PS3, the Newest Appliance?

Arthur Cole

When the news first started surfacing that some vendors were touting the Sony Playstation 3 as a networked server device, my first reaction was, "Why the hell would anyone want to do that?"


But like those Ginsu knife commercials on late-night cable TV, the more I heard about it, the more sense it started to make. After all, it uses a 64-bit Cell processor running at 3.2 GHz and sports 256 MB of main memory. That puts it at the level of a G5 PowerMac, which makes it a nifty little appliance.


But can even the most killer gaming system really play a useful role in the enterprise?


A German company called Helios thinks so. It just released a customized PS3 version of Linux that is powerful enough to run the Helios UB enterprise server, formerly reserved for the likes of the IBM Blade Server and Xserve. It achieved this feat using a stripped-down version of Yellow Dog Linux that provides extremely low overhead while still offering things like Java 1.5 and enhanced AppleTalk.


Already, there's a smattering of PS3s in professional settings. The University of Tennessee's Innovative Computing Laboratory, for one, has a four-system cluster offering 600 gigaflops at a cost of about $2,400. And Stanford University has networked more than 30,000 PS3s to crunch numbers when the gamer is idle.


I guess my initial surprise on hearing about enterprise-class PS3s was due to the fact that for years I'd been hearing about the prowess of gaming systems, but there was very little to show for it outside the graphics realm. Now, finally, there is a solid piece of hardware capable of handling enterprise-class applications. It may not be a universal solution, but it sounds like something that could fit right in with many established enterprises.

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May 30, 2007 7:56 AM Grover Grover  says:
The big ticket for the PS3 is the Cell processor. As a data cruncher, you cant buy anything that comes near it - 256 GFlops is about 10x the processing power you can get in a big server system. If companies make good use of the huge capabilities of the SPU's in the Cell, then things like Databases, WebServers, Simulators and Render farms will all benefit from something like a PS3 commodity device - imagine that, rather than 20K to change over a server, less than 1K... theres definitely something in this. Reply
May 30, 2007 8:40 AM Keith Keith  says:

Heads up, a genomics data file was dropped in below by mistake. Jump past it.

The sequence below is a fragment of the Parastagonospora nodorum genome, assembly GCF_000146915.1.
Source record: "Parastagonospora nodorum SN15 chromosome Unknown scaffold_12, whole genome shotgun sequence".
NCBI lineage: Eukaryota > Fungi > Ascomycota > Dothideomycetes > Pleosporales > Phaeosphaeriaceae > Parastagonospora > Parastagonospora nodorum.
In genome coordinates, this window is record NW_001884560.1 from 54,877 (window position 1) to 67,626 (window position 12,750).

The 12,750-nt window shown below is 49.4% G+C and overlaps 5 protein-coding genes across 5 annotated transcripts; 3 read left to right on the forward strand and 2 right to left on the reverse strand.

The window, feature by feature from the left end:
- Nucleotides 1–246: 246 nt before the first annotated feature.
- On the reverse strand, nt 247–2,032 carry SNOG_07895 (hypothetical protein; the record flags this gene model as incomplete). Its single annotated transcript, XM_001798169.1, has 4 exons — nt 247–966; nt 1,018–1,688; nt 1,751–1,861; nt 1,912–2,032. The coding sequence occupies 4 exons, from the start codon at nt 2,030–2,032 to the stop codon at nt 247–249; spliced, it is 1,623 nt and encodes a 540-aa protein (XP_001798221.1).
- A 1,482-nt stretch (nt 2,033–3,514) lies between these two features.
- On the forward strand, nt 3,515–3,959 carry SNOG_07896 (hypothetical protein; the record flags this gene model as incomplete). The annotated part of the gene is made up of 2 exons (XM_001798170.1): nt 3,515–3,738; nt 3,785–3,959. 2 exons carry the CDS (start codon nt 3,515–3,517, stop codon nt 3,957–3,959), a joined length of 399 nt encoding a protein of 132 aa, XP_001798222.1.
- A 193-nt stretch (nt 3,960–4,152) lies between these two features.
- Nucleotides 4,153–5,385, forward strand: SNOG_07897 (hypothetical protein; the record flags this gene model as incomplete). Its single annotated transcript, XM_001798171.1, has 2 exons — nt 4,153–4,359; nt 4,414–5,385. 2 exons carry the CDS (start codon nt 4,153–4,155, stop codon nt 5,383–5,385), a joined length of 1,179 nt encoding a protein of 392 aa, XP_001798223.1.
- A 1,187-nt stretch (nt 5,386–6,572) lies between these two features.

This model works because you're getting Sony to subsidize the hardware for you. (though I imagine the Blu-Ray drive is largely irrelevant for these duties.) Sony helped pay for the design and productionzation of the Cell, and is footing part of the cost of every PS3 sold for these purposes.In truth, if this type of use for the PS3 becomes huge, it will be a disaster financially for Sony. The PS3's sold for computing purposes will not have games or movie software attached to them (i.e. games and movies won't be purchased for them.) Thus, the loss Sony incurs making these boxes, won't ever be recouped from the purchasers who use them for computing jobs. Reply
May 30, 2007 9:04 AM lUIS lUIS  says:
Well i think that the ps3 is going to kick asses the asses of nintendo and the ones of microsoft, hell yeah!!!!!! Ps3 for life the best gaming system ever launched Reply
May 30, 2007 9:44 AM Me Me  says:
A disaster? Don't be foolish. Sony needs to sell the already produced PS3s. Besides, there won't be more PS3s for enterprises than those for gamers and videophiles. Also, Sony will take down costs to actually make a profit on every PS3 sold. Besides, I'm sure Stanford didn't buy 30,000 PS3s from Wal-mart. Maybe they got them from Sony, and at the actual cost of manufacturing or higher. Reply
May 30, 2007 11:32 AM Pete Pete  says:
@me (above)It's a fair point, not a foolish one that if a trend of purchasing PS3s for non gaming purposes only, COULD be a disaster for Sony who need a high game attach rate to make a profit on their under priced hardware.If Sony is to have any chance of sucess it will need a substantial price cut very soon and seeing as it already loses more than $200 per unit, it will be many years before they have a chance to break even on hardware sales, let alone make a profit on it.Also Stanford University does NOT own 30,000 PS3 consoles, the article is referring to a scheme called folding@home where owners volunteer their PS3s when not in use, to assist in protein folding.Before you call somebody elses comments foolish you should at least know what your talking about. Reply
Jun 8, 2007 2:18 AM Rich Rich  says:
Does the battered wife syndrome exist in IT forums as well as the gaming forums. I am reading these posts that look like the sony fan boys who have the battered wives syndrome. Sony needs to sell games, not consoles. Sony is not in any way shape or form a customer oriented company. When are people going to learn that Sony does not care 1 bit about its customers and their technology is over priced and becomes outdated as fast as anyones, if not faster. Reply
Oct 3, 2008 9:55 AM ps3 bundle ps3 bundle  says:
I use linux on my ps3 and don't really have any use a pc any more, so if anything is going to be affected it is pc sales, when people realise they can have a fully fuctioning desktop on their ps3, the only problem is it is very complicated to set up to most people, and most people don't even realise that linux exists for the ps3! Reply

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